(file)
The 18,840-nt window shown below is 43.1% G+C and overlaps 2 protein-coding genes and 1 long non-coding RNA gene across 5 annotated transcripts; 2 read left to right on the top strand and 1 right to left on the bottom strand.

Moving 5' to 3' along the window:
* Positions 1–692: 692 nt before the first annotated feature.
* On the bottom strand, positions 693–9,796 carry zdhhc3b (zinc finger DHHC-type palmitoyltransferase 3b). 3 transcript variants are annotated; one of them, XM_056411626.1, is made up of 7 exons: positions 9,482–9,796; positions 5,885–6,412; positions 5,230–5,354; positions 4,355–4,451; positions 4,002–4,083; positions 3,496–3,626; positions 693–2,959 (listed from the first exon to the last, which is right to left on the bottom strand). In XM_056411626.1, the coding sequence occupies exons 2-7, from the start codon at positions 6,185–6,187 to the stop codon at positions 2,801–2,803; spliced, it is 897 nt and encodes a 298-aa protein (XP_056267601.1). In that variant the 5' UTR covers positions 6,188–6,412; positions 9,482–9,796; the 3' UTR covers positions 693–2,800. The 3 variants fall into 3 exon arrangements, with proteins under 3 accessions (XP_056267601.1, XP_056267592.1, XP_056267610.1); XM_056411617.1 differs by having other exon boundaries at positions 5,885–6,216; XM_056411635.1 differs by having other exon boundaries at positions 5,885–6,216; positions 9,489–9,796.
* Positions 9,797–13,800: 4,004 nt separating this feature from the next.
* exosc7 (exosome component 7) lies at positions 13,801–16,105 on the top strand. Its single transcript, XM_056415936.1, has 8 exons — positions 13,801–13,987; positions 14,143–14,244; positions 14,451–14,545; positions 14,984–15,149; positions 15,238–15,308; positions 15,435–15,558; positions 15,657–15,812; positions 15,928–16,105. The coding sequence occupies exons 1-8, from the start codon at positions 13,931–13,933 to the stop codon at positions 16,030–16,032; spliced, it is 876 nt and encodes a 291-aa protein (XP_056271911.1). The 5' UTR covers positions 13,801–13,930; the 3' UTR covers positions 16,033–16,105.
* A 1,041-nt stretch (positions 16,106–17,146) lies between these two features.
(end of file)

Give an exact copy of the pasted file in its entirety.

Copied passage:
The 18,840-nt window shown below is 43.1% G+C and overlaps 2 protein-coding genes and 1 long non-coding RNA gene across 5 annotated transcripts; 2 read left to right on the top strand and 1 right to left on the bottom strand.

Moving 5' to 3' along the window:
* Positions 1–692: 692 nt before the first annotated feature.
* On the bottom strand, positions 693–9,796 carry zdhhc3b (zinc finger DHHC-type palmitoyltransferase 3b). 3 transcript variants are annotated; one of them, XM_056411626.1, is made up of 7 exons: positions 9,482–9,796; positions 5,885–6,412; positions 5,230–5,354; positions 4,355–4,451; positions 4,002–4,083; positions 3,496–3,626; positions 693–2,959 (listed from the first exon to the last, which is right to left on the bottom strand). In XM_056411626.1, the coding sequence occupies exons 2-7, from the start codon at positions 6,185–6,187 to the stop codon at positions 2,801–2,803; spliced, it is 897 nt and encodes a 298-aa protein (XP_056267601.1). In that variant the 5' UTR covers positions 6,188–6,412; positions 9,482–9,796; the 3' UTR covers positions 693–2,800. The 3 variants fall into 3 exon arrangements, with proteins under 3 accessions (XP_056267601.1, XP_056267592.1, XP_056267610.1); XM_056411617.1 differs by having other exon boundaries at positions 5,885–6,216; XM_056411635.1 differs by having other exon boundaries at positions 5,885–6,216; positions 9,489–9,796.
* Positions 9,797–13,800: 4,004 nt separating this feature from the next.
* exosc7 (exosome component 7) lies at positions 13,801–16,105 on the top strand. Its single transcript, XM_056415936.1, has 8 exons — positions 13,801–13,987; positions 14,143–14,244; positions 14,451–14,545; positions 14,984–15,149; positions 15,238–15,308; positions 15,435–15,558; positions 15,657–15,812; positions 15,928–16,105. The coding sequence occupies exons 1-8, from the start codon at positions 13,931–13,933 to the stop codon at positions 16,030–16,032; spliced, it is 876 nt and encodes a 291-aa protein (XP_056271911.1). The 5' UTR covers positions 13,801–13,930; the 3' UTR covers positions 16,033–16,105.
* A 1,041-nt stretch (positions 16,106–17,146) lies between these two features.